Photo exhibition unveiled to celebrate World Breastfeeding Week 2022

Aug 5 2022

In celebration of World Breastfeeding Week 2022, HMRI and NEW1000 Lactation Consultant Susanna Scurry helped launch a Breastfeeding Exhibition at the John Hunter Hospital.

Susanna was one of the speakers at a breastfeeding exhibition launch that coincided with the first day of World Breastfeeding Week, Monday 1 August, 2022.

The exhibition was the brainchild of Alison Beverley, a midwife from Hunter New England Health, alongside a team she created for the project. Two years in the making, the new exhibition is currently housed on Level 3 of John Hunter Hospital near the delivery suites. It features a range of black and white photos of breastfeeding mothers and children of all ages and cultural backgrounds.

The women were approached to take the photos and the final exhibition was selected by a panel from John Hunter Hospital. The intention is that it will be a roving exhibition within the Hunter New England Health area.

The exhibition launch event, held in the Royal Newcastle Theatre at John Hunter, was attended by over 100 parents and children.

World Brestfeeding

HMRI’s Susanna Scurry spoke about the work she is doing with the mothers in the NEW1000 Program, as well as some of the early findings.

The women in Susanna’s randomised control group have access to home visits, text message support, a special mother’s group hosted at Susanna’s house, as well as access to the John Hunter Breastfeeding Clinic.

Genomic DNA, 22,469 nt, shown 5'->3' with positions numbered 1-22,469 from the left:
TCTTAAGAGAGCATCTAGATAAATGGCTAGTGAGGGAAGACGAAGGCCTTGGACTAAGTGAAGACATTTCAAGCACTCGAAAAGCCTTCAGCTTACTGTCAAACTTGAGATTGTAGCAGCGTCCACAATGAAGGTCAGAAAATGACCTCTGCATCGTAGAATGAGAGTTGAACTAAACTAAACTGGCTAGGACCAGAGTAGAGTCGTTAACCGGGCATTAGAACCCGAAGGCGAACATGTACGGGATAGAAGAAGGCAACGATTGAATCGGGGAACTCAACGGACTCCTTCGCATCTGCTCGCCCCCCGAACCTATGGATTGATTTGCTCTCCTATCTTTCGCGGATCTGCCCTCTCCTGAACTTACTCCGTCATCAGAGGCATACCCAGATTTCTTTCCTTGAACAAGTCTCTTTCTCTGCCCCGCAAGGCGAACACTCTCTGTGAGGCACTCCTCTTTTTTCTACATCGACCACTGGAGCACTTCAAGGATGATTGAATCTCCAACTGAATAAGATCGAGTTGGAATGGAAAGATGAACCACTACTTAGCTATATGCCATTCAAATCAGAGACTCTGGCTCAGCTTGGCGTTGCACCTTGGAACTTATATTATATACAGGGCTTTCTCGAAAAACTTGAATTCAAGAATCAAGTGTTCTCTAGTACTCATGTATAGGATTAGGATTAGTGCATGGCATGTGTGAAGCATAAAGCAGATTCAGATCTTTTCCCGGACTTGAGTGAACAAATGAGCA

Of the NEW1000 study, Susanna says, “We’re still collecting data but it’s been very positive so far. We have succeeded in reducing admissions for mastitis and there’s been a secondary benefit in the sense that we are picking up things like fibrous breast lumps and retained products because of the extra care.”

Susanna will ultimately work with 60 women; so far she has worked with 40 and has 20 more to go before the data can be collated. She says that the results from her part of the study will be available in approximately eight months’ time.

Fun fact: When skin-to-skin contact is made with the mother or father immediately after delivery, the baby’s microbiome will colonise with the parents’ skin bacteria rather than the bacteria in the hospital.